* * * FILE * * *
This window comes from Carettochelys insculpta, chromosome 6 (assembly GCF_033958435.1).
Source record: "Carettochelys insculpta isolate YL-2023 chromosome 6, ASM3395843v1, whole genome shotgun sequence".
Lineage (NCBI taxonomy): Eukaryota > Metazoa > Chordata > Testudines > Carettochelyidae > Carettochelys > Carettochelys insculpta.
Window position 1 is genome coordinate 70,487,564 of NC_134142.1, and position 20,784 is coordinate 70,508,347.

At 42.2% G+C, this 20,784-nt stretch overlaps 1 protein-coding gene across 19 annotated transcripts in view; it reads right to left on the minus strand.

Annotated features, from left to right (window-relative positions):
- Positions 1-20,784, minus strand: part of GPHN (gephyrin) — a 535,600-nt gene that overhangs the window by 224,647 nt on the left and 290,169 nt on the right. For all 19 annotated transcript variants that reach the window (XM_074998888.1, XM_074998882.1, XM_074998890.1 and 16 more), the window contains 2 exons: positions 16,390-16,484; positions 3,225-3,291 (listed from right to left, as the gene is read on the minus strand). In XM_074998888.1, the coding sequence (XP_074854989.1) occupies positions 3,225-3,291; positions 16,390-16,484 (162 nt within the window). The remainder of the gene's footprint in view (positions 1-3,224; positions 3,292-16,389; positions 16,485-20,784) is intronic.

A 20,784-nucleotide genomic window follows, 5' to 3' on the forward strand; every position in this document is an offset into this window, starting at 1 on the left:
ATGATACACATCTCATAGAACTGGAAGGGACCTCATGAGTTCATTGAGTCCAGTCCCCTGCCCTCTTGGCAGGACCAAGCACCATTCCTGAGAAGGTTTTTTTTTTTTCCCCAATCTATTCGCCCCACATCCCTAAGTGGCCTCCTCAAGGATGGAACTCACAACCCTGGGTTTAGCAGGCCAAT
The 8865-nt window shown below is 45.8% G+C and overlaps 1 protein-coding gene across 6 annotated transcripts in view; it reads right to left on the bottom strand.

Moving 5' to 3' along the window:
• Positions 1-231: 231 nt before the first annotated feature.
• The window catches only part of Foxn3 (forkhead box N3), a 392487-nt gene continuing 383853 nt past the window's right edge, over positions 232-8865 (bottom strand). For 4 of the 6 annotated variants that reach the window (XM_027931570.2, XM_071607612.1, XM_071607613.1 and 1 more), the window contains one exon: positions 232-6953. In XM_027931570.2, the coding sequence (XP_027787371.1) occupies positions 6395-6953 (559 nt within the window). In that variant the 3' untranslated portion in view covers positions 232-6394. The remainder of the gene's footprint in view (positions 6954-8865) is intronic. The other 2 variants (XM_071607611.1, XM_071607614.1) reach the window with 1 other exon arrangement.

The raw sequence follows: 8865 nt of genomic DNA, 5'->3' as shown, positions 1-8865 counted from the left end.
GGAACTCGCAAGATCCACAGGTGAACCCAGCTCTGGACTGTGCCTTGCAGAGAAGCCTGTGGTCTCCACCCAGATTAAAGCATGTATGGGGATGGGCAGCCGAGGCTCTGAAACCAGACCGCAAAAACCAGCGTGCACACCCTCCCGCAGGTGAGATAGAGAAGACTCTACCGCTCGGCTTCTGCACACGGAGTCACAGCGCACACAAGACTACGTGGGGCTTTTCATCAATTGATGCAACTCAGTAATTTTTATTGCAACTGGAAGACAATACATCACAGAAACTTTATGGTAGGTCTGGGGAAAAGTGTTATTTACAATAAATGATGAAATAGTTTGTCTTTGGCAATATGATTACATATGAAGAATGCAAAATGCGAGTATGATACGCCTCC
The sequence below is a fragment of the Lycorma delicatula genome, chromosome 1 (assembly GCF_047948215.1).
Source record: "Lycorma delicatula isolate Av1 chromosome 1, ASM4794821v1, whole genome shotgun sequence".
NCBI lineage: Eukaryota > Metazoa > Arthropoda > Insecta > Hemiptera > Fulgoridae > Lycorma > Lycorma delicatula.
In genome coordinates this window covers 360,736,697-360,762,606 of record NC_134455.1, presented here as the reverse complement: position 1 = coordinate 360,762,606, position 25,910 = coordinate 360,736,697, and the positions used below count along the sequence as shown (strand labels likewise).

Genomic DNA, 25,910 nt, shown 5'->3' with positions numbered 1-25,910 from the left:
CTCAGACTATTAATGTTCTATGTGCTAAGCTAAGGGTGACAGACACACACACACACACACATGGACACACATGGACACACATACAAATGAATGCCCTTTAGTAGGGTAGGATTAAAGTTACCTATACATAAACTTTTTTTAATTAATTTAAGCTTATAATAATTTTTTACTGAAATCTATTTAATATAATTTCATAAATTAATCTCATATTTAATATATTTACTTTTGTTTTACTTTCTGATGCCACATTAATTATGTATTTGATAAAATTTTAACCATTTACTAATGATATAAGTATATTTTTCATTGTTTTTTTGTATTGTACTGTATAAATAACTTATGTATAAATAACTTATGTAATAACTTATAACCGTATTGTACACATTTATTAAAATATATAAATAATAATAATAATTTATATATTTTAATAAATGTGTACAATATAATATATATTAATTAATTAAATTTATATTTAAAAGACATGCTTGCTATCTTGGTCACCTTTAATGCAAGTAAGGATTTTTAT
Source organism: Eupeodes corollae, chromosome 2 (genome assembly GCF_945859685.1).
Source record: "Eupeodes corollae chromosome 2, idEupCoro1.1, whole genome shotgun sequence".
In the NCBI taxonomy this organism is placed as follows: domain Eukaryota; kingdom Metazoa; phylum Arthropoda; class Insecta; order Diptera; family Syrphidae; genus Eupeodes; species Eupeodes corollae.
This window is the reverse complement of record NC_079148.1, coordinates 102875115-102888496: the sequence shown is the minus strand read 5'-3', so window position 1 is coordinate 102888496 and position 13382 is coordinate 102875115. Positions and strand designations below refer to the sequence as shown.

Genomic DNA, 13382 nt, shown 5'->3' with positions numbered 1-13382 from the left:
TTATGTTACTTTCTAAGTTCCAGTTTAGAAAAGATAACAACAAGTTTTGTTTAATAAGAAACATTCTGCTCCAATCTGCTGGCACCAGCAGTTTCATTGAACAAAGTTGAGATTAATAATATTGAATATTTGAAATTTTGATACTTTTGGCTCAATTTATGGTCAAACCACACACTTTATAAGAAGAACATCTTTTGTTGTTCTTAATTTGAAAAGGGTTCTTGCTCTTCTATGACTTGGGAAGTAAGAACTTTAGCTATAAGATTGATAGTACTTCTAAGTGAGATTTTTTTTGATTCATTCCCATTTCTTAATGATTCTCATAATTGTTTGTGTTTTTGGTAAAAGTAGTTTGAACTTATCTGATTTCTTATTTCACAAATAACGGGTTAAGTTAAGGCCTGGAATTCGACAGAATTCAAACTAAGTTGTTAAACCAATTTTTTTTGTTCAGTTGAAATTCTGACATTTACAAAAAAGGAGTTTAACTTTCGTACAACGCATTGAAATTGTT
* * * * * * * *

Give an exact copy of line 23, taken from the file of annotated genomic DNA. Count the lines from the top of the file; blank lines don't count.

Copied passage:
Source record: "Eupeodes corollae chromosome 2, idEupCoro1.1, whole genome shotgun sequence".